Pictured: A fire burns at Santa Clara Wastewater treatment site after an initial explosion at the site on Mission Rock Road in Santa Paula. Nov. 18, 2014. File photo. 

by Kimberly Rivers
kimberly@vcreporter.com

The crowd applauded Monday night when Dr. Gabino Aguirre, Santa Paula resident, suggested that Timothy Koziol, chief executive officer of RI-NU Services LLC, take the wastewater treatment facility being proposed to his hometown in San Bernardino County rather than reopening the site of a 2014 explosion that permanently disabled several people, including firefighters. Aguirre was talking directly to Koziol on July 26 at a town hall meeting hosted by the Santa Paula Chamber of Commerce at the Santa Paula Community Center.  

Timothy Koziol speaking at the town hall style meeting at the Santa Paula Community Center on Aug. 2, 2021. Screen capture of video recording.

In 2014, the site in question was operated by a company called Santa Clara Waste Water (SCWW). A man named Doug Edwards was the president of SCWW at the time of the explosion. After an investigation conducted by the Ventura County District Attorney, SCWW was found to be criminally responsible for the explosion and was ordered to pay restitution.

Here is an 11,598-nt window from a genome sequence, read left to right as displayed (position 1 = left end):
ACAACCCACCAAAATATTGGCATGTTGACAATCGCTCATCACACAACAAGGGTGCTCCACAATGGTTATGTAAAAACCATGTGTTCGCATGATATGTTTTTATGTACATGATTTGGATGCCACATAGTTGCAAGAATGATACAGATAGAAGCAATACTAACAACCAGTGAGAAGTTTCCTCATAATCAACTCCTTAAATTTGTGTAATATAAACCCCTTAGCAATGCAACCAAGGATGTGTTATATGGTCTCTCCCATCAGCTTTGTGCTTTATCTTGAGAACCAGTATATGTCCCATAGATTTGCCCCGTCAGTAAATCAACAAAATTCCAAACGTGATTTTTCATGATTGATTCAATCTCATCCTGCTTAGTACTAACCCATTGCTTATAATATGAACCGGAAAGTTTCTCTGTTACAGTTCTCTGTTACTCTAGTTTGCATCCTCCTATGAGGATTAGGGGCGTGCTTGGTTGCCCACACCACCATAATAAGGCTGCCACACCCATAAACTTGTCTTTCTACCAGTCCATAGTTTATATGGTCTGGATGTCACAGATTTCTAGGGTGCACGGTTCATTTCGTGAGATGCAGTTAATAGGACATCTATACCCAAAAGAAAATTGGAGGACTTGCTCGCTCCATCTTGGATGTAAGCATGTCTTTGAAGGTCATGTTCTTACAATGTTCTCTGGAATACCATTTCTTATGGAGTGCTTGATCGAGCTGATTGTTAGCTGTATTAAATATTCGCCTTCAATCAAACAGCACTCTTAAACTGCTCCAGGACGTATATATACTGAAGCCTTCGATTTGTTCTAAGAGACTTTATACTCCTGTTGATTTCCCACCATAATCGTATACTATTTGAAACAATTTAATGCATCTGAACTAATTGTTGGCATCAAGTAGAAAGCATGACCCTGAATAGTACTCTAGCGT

The bulk of those payments is held up, pending the sale of the site, which is dependent on RI-NU being granted a “reinstatement” of the Conditional Use Permit (CUP) governing operations. There are still firefighters waiting for restitution payments related to injuries and damage to their lungs that they will suffer from their entire lives. (“Extreme, reckless, disregard,” $2.8 million for explosion victims tied to new permit renewal, Kimberly Rivers, Ventura County Reporter, Aug. 28, 2019)

In May, the Ventura County Planning Department deemed the permit submitted by RI-NU complete and began work on a Mitigated Negative Declaration, the environmental review document for the project. That document has not yet been completed. 

“Our position would be that it’s an important part of the marketplace,” Koziol told the crowd on July 26. “Waste will always find a place to go. If there’s not a place for waste to go there are problems with that.” 

Koziol noted that a facility is needed to accommodate waste from several sectors, including agriculture and industry, such as waste from winery processes. The site will also receive and treat certain oil and gas field waste products.